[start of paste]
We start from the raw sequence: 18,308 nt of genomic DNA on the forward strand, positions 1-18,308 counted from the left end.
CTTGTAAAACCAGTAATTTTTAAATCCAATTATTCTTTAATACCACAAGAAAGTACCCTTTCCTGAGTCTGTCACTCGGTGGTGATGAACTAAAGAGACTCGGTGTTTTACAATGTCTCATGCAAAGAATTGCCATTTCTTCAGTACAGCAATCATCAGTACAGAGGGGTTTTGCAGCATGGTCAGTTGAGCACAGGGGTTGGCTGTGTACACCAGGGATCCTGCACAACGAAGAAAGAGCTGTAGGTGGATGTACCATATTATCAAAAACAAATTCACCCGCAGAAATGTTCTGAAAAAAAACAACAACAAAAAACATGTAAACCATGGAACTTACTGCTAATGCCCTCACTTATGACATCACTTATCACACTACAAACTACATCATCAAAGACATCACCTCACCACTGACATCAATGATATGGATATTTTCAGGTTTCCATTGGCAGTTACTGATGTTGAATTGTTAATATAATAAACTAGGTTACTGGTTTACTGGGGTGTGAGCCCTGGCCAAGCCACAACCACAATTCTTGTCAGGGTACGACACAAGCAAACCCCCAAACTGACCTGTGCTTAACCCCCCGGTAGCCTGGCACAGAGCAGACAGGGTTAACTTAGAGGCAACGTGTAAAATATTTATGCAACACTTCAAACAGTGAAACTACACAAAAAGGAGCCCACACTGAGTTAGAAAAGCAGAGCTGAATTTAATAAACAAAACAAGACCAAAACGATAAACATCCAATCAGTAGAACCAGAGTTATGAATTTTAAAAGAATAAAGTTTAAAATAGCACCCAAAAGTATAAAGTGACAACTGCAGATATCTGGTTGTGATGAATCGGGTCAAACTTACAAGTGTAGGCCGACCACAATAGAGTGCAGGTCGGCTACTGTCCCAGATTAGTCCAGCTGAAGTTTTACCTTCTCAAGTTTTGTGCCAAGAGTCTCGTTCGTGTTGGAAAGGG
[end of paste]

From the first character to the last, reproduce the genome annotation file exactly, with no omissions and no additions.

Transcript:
We start from the raw sequence: 18,308 nt of genomic DNA on the forward strand, positions 1-18,308 counted from the left end.
CTTGTAAAACCAGTAATTTTTAAATCCAATTATTCTTTAATACCACAAGAAAGTACCCTTTCCTGAGTCTGTCACTCGGTGGTGATGAACTAAAGAGACTCGGTGTTTTACAATGTCTCATGCAAAGAATTGCCATTTCTTCAGTACAGCAATCATCAGTACAGAGGGGTTTTGCAGCATGGTCAGTTGAGCACAGGGGTTGGCTGTGTACACCAGGGATCCTGCACAACGAAGAAAGAGCTGTAGGTGGATGTACCATATTATCAAAAACAAATTCACCCGCAGAAATGTTCTGAAAAAAAACAACAACAAAAAACATGTAAACCATGGAACTTACTGCTAATGCCCTCACTTATGACATCACTTATCACACTACAAACTACATCATCAAAGACATCACCTCACCACTGACATCAATGATATGGATATTTTCAGGTTTCCATTGGCAGTTACTGATGTTGAATTGTTAATATAATAAACTAGGTTACTGGTTTACTGGGGTGTGAGCCCTGGCCAAGCCACAACCACAATTCTTGTCAGGGTACGACACAAGCAAACCCCCAAACTGACCTGTGCTTAACCCCCCGGTAGCCTGGCACAGAGCAGACAGGGTTAACTTAGAGGCAACGTGTAAAATATTTATGCAACACTTCAAACAGTGAAACTACACAAAAAGGAGCCCACACTGAGTTAGAAAAGCAGAGCTGAATTTAATAAACAAAACAAGACCAAAACGATAAACATCCAATCAGTAGAACCAGAGTTATGAATTTTAAAAGAATAAAGTTTAAAATAGCACCCAAAAGTATAAAGTGACAACTGCAGATATCTGGTTGTGATGAATCGGGTCAAACTTACAAGTGTAGGCCGACCACAATAGAGTGCAGGTCGGCTACTGTCCCAGATTAGTCCAGCTGAAGTTTTACCTTCTCAAGTTTTGTGCCAAGAGTCTCGTTCGTGTTGGAAAGGG